Young Transylvanians between Memories of a Multicultural Past and Aspirations for a European Future: A Photovoice Project in a German-Language School
Despite the drastically diminished size of the centuries-old German-speaking minority of Transylvania since 1989, German-language schools thrive as they attract an increasing number of students originating from the ethnic Romanian majority population. A participatory photography project explored how these young multilingual Transylvanians position themselves in relation to the German-Saxon heritage in their social and physical environment. An important aim was to trace any shifts in ethnic self-identification, and to assess the actual importance of ethnic categories as opposed to socio-economic considerations.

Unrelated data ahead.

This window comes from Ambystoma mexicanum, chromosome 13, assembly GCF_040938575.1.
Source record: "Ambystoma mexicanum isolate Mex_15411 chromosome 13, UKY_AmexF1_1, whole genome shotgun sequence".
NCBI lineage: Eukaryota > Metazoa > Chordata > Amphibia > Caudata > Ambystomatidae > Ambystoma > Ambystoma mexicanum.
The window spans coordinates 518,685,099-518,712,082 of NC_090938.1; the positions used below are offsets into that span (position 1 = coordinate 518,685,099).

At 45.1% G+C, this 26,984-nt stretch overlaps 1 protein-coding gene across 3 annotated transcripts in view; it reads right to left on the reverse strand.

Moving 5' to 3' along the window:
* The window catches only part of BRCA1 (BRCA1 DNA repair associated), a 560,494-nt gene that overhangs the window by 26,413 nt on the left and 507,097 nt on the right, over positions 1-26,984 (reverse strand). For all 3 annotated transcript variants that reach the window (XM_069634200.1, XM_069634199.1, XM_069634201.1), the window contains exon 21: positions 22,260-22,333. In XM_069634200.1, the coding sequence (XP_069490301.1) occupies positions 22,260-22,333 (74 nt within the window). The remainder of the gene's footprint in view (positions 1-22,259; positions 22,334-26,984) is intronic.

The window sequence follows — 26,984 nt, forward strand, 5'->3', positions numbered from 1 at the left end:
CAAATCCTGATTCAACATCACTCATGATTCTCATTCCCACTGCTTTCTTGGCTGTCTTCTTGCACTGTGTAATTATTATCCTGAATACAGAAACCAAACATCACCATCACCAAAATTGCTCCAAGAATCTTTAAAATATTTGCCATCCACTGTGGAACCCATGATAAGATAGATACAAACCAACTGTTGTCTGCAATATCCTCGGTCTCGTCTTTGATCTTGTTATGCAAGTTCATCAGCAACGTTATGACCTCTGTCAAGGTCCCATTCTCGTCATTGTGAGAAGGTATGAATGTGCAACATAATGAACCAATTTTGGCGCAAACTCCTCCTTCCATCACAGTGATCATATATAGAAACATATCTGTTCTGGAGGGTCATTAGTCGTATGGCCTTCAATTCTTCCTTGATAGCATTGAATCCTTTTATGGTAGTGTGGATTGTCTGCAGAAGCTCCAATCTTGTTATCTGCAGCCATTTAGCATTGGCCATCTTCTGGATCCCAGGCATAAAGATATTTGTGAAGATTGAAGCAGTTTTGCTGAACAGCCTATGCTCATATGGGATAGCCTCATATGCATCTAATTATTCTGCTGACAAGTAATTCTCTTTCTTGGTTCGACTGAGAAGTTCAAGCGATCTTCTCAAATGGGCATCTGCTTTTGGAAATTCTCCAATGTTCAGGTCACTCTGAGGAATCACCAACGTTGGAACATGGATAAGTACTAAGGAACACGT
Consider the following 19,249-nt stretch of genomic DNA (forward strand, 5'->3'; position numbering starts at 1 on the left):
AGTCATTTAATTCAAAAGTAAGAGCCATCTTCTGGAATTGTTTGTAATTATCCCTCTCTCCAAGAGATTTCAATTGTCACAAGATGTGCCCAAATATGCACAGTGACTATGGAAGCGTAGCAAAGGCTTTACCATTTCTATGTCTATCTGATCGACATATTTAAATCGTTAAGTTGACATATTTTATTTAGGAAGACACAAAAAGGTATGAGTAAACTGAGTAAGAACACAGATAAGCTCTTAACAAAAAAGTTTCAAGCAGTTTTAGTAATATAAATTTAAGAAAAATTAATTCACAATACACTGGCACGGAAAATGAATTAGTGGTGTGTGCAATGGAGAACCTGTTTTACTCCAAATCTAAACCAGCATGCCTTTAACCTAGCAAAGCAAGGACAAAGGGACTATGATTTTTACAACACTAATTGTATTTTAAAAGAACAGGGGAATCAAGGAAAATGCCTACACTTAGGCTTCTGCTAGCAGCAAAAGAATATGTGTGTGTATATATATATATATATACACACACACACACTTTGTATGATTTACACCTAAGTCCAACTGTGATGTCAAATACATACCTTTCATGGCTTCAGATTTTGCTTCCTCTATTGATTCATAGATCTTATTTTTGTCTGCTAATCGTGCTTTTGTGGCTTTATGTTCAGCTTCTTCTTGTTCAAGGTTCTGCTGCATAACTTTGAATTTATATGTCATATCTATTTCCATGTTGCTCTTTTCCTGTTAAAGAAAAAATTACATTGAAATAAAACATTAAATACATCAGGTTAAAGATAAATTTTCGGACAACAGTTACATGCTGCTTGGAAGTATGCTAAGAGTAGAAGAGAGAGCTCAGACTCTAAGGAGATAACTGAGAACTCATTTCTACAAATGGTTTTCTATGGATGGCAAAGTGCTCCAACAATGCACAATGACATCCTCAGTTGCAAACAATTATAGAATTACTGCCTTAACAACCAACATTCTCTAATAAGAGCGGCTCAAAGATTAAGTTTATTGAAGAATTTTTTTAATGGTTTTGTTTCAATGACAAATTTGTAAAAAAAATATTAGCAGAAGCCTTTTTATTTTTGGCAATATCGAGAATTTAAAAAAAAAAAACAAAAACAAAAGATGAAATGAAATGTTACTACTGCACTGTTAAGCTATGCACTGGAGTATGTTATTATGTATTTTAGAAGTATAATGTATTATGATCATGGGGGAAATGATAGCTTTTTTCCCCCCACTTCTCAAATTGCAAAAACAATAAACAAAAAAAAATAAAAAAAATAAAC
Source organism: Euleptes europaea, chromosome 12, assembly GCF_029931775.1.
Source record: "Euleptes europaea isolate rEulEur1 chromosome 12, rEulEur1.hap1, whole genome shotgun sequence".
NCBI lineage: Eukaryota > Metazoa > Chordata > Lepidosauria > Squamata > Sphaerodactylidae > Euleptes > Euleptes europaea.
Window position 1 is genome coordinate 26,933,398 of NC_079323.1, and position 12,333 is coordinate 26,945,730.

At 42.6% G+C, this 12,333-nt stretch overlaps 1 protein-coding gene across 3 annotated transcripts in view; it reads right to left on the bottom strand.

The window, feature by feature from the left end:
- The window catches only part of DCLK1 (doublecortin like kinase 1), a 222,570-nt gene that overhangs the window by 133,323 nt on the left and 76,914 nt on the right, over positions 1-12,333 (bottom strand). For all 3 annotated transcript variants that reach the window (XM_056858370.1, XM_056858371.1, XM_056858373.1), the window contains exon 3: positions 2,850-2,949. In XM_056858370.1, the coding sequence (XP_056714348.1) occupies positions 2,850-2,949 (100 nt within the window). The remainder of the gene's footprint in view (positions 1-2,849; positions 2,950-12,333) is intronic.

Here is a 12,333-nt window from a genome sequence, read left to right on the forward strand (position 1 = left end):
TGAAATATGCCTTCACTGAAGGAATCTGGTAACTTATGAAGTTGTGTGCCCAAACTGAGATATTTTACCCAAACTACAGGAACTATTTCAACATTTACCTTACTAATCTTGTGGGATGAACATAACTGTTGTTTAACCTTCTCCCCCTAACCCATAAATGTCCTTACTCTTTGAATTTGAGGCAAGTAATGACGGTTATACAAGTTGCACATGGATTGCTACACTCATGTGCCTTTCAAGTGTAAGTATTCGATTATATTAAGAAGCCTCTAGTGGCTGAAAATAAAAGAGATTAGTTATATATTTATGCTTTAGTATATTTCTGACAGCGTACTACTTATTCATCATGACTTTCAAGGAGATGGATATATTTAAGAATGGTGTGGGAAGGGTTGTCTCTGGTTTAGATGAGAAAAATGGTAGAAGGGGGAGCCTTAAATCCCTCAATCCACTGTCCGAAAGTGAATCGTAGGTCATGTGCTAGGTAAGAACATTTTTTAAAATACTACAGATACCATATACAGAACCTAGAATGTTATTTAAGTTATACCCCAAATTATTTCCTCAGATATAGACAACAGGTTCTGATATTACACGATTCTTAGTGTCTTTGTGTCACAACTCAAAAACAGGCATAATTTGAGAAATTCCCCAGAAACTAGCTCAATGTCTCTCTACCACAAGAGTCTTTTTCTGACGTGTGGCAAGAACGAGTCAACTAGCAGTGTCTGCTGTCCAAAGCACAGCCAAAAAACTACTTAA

The project also explored ways in which a Photovoice approach is useful combined with other, non-visual methods.

Ethnographic Drawing: ELeven Benefits of Using a Sketchbox for Fieldwork
This article seeks to valorise and understand the potential of ethnographic drawings for anthropological fieldwork, exploring their relations to ways of making records and visual research. I argue that drawing contributes positively to anthropological research and vice-versa: researching anthropologically contributes to drawing the world about us. After a brief review of the literature, I present eleven benefits of using sketchbooks and drawings in ethnography, discussing topics related to the methodological challenges of fieldwork, such as accessibility, memory, temporality, spatiality, visual perception, forms of recording, dialogue with informants, participatory methods and the sharing of results.

Drawing Close – On Visual Engagements in Fieldwork, Drawing Workshops and the Anthropological Imagination